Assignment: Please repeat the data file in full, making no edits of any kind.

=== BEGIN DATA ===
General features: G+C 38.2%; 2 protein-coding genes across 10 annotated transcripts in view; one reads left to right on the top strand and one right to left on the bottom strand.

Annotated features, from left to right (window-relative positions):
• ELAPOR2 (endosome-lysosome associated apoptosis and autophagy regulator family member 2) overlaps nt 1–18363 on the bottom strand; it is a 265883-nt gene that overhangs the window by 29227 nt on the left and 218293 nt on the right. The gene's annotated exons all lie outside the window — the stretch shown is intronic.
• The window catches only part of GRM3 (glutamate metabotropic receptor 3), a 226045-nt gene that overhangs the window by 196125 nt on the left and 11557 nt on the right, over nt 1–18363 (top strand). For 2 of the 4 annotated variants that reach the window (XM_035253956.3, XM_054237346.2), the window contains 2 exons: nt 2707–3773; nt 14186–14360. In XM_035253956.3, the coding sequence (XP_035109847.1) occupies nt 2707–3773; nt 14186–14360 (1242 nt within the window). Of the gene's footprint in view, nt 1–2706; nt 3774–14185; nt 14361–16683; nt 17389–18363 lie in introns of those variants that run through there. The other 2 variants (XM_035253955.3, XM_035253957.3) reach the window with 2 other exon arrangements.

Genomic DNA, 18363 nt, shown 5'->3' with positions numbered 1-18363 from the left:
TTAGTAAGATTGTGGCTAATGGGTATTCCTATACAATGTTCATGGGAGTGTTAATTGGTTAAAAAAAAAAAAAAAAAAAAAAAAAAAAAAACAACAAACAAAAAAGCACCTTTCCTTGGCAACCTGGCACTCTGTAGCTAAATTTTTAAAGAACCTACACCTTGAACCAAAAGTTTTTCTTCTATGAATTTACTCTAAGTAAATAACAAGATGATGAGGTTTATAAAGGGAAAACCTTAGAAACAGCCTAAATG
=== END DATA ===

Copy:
General features: G+C 38.2%; 2 protein-coding genes across 10 annotated transcripts in view; one reads left to right on the top strand and one right to left on the bottom strand.

Annotated features, from left to right (window-relative positions):
• ELAPOR2 (endosome-lysosome associated apoptosis and autophagy regulator family member 2) overlaps nt 1–18363 on the bottom strand; it is a 265883-nt gene that overhangs the window by 29227 nt on the left and 218293 nt on the right. The gene's annotated exons all lie outside the window — the stretch shown is intronic.
• The window catches only part of GRM3 (glutamate metabotropic receptor 3), a 226045-nt gene that overhangs the window by 196125 nt on the left and 11557 nt on the right, over nt 1–18363 (top strand). For 2 of the 4 annotated variants that reach the window (XM_035253956.3, XM_054237346.2), the window contains 2 exons: nt 2707–3773; nt 14186–14360. In XM_035253956.3, the coding sequence (XP_035109847.1) occupies nt 2707–3773; nt 14186–14360 (1242 nt within the window). Of the gene's footprint in view, nt 1–2706; nt 3774–14185; nt 14361–16683; nt 17389–18363 lie in introns of those variants that run through there. The other 2 variants (XM_035253955.3, XM_035253957.3) reach the window with 2 other exon arrangements.

Genomic DNA, 18363 nt, shown 5'->3' with positions numbered 1-18363 from the left:
TTAGTAAGATTGTGGCTAATGGGTATTCCTATACAATGTTCATGGGAGTGTTAATTGGTTAAAAAAAAAAAAAAAAAAAAAAAAAAAAAAACAACAAACAAAAAAGCACCTTTCCTTGGCAACCTGGCACTCTGTAGCTAAATTTTTAAAGAACCTACACCTTGAACCAAAAGTTTTTCTTCTATGAATTTACTCTAAGTAAATAACAAGATGATGAGGTTTATAAAGGGAAAACCTTAGAAACAGCCTAAATG